Coleman-Boatwright also sits on the Ewing Township Redevelopment Agency and on the vestry of her church, St. Luke’s Episcopal. She came to Ewing originally to work for the College of New Jersey, starting as a program coordinator with all the student organizations and finally retiring in 2011 as associate vice president for community relations and special events. She is especially proud of her involvement with Campus Town, a mixed use residential and retail space on the edge of the campus.

HomeFront acquired the property for its Family Campus almost three years ago, with the vision of making it a one-stop social services campus. Today it is an emergency shelter for 31 families, who are provide with job training, career coaching, a volunteer health clinic, education in managing chronic illness and parenting skills as well as life skills like budgeting and healthy cooking. HomeFront also provides licensed childcare, without which none of the other programs would work, she adds. The goal, Steward says, is that “families have the tools to be self-sufficient when they move on.”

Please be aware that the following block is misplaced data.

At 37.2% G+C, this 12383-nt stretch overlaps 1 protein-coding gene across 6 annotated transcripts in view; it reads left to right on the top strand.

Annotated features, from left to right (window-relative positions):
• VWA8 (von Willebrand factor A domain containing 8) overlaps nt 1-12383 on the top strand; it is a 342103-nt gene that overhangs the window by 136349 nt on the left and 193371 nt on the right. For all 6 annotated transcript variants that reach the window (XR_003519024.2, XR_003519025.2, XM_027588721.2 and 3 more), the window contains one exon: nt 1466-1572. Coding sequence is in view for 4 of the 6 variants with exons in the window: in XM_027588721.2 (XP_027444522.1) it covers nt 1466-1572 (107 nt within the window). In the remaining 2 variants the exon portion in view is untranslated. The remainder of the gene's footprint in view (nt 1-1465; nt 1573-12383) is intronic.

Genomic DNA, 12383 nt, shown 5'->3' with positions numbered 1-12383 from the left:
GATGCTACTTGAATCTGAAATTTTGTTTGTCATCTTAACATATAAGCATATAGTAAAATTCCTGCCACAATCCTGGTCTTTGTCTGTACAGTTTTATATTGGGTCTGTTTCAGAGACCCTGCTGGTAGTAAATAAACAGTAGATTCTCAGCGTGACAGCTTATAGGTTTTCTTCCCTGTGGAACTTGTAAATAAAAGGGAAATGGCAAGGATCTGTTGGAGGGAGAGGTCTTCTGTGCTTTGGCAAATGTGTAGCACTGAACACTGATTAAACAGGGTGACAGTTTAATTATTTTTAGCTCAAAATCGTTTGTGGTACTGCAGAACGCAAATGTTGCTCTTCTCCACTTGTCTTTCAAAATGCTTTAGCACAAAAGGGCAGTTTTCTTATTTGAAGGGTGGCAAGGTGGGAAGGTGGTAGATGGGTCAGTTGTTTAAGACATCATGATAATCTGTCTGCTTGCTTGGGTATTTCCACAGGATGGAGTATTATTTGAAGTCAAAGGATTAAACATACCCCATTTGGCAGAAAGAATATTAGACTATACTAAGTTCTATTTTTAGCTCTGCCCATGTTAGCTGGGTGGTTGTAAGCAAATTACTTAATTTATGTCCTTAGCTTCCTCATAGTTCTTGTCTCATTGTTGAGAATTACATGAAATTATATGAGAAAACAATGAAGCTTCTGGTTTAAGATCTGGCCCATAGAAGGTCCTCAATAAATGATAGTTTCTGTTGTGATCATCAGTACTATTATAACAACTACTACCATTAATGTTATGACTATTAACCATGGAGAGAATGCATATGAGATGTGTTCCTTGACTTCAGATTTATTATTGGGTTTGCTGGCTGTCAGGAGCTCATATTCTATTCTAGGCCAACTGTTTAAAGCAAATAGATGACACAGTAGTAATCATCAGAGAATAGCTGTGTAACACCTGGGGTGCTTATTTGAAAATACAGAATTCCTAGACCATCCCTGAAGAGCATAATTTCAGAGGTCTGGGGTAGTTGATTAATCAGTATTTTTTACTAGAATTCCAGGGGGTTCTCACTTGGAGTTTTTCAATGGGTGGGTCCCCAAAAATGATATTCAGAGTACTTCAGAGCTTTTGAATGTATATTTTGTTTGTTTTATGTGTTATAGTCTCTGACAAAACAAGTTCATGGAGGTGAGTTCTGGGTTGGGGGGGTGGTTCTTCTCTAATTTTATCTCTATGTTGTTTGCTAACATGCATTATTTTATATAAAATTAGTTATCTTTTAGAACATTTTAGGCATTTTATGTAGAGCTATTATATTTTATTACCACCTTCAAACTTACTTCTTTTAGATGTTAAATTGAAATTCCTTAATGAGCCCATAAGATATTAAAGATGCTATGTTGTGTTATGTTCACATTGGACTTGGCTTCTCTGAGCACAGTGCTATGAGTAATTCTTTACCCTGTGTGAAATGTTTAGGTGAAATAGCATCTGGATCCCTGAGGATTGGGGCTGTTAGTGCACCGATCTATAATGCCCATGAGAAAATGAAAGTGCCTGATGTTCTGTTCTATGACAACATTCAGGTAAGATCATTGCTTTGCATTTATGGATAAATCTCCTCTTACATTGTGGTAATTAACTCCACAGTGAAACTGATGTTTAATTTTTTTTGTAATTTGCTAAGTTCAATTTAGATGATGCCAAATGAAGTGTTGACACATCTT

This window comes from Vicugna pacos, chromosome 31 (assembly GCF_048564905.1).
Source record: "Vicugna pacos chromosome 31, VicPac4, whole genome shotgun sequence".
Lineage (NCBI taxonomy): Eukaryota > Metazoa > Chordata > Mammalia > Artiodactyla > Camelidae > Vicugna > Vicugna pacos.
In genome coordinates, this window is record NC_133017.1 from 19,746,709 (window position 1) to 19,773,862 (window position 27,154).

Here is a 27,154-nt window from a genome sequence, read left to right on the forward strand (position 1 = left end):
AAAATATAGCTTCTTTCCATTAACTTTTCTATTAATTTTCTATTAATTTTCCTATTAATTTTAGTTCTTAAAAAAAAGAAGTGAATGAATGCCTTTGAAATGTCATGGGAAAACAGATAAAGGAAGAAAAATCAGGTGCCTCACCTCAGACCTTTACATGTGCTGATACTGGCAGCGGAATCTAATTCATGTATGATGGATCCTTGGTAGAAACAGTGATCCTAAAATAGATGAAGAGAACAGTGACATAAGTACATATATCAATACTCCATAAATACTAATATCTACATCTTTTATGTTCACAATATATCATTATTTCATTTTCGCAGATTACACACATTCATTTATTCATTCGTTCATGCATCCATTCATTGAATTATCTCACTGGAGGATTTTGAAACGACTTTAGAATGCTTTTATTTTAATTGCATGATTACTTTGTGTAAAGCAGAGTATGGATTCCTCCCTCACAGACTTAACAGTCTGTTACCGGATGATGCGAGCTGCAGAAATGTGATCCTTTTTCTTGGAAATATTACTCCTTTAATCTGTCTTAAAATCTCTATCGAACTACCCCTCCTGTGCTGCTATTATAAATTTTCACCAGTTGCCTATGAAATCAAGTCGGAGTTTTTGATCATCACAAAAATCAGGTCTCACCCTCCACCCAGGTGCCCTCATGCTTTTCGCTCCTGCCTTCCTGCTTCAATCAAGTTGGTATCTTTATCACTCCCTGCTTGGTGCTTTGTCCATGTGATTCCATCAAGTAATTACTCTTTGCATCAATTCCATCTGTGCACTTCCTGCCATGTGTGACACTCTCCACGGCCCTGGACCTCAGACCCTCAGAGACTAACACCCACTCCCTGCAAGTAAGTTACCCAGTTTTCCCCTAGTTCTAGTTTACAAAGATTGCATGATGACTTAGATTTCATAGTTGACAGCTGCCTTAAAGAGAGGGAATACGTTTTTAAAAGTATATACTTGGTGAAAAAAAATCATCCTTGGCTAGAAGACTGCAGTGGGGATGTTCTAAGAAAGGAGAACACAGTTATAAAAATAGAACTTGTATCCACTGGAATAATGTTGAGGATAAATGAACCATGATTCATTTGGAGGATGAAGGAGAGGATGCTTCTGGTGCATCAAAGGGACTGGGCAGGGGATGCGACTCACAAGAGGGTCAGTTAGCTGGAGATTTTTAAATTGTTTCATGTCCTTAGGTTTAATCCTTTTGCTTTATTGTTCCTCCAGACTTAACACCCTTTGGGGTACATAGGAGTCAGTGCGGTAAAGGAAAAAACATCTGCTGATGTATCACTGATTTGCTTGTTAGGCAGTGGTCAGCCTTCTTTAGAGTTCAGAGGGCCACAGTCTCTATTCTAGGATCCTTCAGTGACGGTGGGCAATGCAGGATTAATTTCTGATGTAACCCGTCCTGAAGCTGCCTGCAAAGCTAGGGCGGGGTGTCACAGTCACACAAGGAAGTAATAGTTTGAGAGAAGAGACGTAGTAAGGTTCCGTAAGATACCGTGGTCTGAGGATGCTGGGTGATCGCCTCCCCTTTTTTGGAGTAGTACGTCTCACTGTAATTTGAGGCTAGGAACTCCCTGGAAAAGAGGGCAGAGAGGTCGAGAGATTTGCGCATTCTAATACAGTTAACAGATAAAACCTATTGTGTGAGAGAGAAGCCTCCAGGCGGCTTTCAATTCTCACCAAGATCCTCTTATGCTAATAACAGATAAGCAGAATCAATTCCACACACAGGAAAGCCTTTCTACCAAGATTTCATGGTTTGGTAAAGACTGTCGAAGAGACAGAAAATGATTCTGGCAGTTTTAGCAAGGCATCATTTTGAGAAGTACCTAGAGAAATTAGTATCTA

“We’re hoping to help families make their budgets stretch a little farther,” Steward continues. “Every dollar we free up goes to food, childcare, and rent.” She has also learned that diapers are a key link to employment. “To participate in a daycare program, most children have to come with a supply of disposable diapers. If you can’t provide them, your child can’t attend daycare,” Steward says. Put simply, providing diapers becomes another way that HomeFront helps families become self-sufficient.